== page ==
ANTONE: On a global scale, you cannot even begin to compare total influence with the likes of Tarr and Sokoruv to the film-makers that you’ve mentioned (which the argument was concerning). I mean, it’s not even an argument, it’s just a simple fact, the numbers are out there for you to find. Their films don’t even get enough exposure for most of the world to even recognize their films. That doesn’t mean their films are bad or that they’re bad directors. But you can’t even bring recognition into this conversation because it’s not even a comparison. I still find it hard to believe that you criticize directors favoring form over content, yet the two directors you mention are Tarr and Sokoruv.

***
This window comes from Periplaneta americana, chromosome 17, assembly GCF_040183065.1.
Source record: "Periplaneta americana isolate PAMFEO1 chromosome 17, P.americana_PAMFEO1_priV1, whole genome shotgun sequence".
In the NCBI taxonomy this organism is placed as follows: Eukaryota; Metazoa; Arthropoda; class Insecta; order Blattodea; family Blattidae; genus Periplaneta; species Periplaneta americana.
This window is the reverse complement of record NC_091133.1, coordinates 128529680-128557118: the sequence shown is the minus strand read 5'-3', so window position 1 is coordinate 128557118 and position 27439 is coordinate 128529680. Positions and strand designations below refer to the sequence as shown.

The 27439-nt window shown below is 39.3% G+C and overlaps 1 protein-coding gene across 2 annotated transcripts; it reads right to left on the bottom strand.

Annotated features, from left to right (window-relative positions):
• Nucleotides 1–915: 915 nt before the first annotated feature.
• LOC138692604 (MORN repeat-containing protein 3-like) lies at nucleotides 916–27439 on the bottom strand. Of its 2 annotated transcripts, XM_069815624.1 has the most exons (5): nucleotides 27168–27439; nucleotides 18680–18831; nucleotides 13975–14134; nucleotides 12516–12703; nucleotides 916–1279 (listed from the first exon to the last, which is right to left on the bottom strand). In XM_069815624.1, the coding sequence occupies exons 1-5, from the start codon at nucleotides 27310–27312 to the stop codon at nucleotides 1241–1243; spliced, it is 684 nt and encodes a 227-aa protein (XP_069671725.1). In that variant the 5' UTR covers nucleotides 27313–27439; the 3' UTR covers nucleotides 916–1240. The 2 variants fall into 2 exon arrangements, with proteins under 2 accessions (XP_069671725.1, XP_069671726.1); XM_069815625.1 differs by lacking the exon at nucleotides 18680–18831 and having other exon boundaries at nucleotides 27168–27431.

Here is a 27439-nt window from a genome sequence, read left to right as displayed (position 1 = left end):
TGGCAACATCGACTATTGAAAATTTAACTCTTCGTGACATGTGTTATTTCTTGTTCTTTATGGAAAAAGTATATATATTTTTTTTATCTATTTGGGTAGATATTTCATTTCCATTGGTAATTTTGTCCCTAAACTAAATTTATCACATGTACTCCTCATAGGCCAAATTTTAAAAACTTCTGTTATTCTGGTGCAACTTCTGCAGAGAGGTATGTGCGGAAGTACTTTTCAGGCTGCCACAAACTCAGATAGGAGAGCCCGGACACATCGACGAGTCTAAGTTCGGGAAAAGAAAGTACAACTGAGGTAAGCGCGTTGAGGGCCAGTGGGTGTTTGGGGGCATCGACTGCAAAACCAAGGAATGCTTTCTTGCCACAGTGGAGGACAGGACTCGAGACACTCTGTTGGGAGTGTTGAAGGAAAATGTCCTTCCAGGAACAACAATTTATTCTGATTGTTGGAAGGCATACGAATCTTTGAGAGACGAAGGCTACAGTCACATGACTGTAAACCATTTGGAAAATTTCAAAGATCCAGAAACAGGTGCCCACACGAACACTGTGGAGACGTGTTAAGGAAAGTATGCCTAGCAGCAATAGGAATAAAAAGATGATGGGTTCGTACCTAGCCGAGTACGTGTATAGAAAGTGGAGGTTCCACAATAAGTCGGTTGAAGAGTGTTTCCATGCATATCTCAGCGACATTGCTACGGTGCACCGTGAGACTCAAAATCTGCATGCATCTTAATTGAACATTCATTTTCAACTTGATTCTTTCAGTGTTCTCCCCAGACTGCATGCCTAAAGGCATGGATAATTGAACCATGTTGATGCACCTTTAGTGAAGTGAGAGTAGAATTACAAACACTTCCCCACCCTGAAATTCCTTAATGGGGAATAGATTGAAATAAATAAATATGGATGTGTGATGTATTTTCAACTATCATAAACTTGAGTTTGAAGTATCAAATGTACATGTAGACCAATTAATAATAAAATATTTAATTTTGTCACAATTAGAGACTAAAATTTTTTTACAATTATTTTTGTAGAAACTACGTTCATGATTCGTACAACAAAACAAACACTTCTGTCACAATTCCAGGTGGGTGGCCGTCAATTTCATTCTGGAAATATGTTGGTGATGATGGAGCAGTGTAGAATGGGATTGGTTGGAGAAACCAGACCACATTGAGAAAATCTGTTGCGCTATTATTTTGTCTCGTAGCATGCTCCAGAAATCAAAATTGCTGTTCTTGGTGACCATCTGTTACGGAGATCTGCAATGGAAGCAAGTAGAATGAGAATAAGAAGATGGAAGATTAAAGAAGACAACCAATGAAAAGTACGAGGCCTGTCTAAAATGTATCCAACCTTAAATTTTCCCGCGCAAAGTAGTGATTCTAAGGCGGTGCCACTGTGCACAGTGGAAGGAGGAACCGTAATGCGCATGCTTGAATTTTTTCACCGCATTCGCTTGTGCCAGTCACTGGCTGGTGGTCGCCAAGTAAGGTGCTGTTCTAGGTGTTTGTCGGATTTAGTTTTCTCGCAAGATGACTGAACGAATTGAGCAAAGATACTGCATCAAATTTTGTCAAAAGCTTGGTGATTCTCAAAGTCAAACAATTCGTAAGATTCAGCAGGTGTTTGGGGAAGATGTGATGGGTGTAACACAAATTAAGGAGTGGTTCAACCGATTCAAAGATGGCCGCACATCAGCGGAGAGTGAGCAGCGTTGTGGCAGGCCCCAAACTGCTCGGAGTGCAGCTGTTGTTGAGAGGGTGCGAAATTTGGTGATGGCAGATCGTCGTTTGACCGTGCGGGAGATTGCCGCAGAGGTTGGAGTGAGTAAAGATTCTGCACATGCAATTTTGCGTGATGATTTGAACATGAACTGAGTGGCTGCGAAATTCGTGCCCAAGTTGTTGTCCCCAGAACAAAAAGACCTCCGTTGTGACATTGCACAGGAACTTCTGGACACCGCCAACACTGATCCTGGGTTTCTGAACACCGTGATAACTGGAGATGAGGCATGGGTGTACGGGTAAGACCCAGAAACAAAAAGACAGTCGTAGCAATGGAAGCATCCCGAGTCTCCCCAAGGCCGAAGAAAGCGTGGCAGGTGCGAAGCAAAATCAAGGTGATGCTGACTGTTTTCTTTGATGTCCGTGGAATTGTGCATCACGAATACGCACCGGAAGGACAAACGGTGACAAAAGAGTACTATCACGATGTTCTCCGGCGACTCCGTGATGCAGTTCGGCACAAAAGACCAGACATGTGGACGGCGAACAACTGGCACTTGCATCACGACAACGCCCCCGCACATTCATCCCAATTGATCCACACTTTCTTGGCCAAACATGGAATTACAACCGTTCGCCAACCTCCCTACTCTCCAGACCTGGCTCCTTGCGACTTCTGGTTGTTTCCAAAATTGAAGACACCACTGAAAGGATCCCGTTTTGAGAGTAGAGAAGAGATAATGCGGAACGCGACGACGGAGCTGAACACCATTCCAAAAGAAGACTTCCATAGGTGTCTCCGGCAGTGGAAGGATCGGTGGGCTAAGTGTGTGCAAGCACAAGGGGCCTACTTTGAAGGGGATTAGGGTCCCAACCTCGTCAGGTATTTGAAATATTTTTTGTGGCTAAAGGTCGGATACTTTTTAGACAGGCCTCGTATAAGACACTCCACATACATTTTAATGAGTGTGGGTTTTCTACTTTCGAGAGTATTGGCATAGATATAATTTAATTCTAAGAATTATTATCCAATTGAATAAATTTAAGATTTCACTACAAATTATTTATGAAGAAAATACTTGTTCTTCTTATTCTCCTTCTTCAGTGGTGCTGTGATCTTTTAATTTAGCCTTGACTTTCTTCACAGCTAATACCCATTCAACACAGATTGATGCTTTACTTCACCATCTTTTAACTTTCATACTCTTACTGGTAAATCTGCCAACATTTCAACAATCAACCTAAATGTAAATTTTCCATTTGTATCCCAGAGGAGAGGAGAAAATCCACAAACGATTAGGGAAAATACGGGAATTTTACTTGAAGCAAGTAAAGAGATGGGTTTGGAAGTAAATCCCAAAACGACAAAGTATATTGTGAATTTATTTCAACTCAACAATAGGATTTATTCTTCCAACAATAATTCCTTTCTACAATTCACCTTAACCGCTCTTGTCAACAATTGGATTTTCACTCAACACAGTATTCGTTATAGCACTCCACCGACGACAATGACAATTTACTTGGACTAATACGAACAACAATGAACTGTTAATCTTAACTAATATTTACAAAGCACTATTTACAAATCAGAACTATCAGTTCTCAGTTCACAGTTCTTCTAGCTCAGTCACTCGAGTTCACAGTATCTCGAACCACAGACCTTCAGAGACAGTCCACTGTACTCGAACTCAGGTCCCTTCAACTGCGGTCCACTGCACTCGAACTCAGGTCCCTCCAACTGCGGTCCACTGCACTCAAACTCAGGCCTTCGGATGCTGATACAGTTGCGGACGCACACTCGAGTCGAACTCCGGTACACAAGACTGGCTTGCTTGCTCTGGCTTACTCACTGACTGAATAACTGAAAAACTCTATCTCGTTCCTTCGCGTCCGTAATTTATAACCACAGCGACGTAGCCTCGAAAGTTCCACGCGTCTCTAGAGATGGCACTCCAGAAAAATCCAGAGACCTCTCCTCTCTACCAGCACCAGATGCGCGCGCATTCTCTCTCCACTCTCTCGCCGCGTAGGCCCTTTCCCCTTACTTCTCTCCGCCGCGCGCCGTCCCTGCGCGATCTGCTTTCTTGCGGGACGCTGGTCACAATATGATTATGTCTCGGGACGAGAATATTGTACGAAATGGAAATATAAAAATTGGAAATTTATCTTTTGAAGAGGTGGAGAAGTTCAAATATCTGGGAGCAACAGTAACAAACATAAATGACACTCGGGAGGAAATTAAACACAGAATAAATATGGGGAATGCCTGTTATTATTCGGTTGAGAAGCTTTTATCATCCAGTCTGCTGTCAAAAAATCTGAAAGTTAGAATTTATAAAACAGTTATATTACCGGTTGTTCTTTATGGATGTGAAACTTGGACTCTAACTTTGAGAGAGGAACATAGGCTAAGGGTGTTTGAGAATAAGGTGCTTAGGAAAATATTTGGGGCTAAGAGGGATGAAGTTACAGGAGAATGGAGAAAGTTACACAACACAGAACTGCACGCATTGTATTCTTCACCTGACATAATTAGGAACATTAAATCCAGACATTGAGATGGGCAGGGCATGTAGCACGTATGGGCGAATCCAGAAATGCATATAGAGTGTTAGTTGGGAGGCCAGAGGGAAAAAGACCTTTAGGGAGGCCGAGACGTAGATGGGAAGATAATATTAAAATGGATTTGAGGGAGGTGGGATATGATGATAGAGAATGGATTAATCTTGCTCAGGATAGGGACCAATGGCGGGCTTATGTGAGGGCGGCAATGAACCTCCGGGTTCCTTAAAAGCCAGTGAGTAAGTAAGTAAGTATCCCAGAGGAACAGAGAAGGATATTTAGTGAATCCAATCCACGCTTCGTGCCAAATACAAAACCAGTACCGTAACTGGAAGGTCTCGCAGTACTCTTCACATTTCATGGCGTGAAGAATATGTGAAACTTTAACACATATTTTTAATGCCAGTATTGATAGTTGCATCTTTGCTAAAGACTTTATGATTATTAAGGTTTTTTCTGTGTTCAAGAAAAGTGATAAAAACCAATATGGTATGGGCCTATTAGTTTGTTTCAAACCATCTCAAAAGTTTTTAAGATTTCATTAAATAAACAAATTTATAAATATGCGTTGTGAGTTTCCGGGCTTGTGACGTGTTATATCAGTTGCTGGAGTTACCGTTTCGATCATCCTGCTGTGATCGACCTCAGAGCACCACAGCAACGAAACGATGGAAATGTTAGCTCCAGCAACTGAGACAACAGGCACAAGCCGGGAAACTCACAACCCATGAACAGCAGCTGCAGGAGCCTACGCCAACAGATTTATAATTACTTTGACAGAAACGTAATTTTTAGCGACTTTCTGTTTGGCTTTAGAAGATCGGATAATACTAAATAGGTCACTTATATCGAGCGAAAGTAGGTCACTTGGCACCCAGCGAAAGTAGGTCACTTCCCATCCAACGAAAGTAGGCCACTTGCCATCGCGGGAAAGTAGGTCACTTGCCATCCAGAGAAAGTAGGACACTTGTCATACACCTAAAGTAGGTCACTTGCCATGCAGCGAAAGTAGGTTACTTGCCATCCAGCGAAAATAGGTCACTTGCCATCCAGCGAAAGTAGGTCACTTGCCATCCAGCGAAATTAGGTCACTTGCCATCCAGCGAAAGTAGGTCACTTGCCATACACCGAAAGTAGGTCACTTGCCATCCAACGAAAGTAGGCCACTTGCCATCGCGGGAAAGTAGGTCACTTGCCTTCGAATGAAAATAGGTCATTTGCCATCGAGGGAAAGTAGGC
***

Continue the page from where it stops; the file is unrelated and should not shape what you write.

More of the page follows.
With Cassavettes, again you’re trying to argue my point that Martin Scorsese’s legacy in cinema is incomparable to John Cassavette’s? If you read my argument, then you know I was elaborating on Cassavettes’s legacy left behind him as a film-maker compared to Scorsese. Which again, I find to be not even a fair argument, especially considering how most directors feel Martin’s legacy will be even more appreciated after he is gone (which if it was true for Cassavettes, isn’t saying much).
Just because cinephiles, film-junkies and the people who run the Criterion buy his DVDs, doesn’t make him any different than the hundreds of other directors that get the same treatment. People will like his films, but is the popularity and cinematic impact of his work comparable to something like Scorsese?
Did I say anything in particular about Cassavetes as a film-maker? I never once said he was a bad one, because he is in fact a good one. Yet you seem to imply that I am unaware of his works and think he’s a bad film-maker.
oh and I too have to defend Apocalypse Now, it’s a good and enthralling film.
Saigon. Shit. I’m still in Saigon.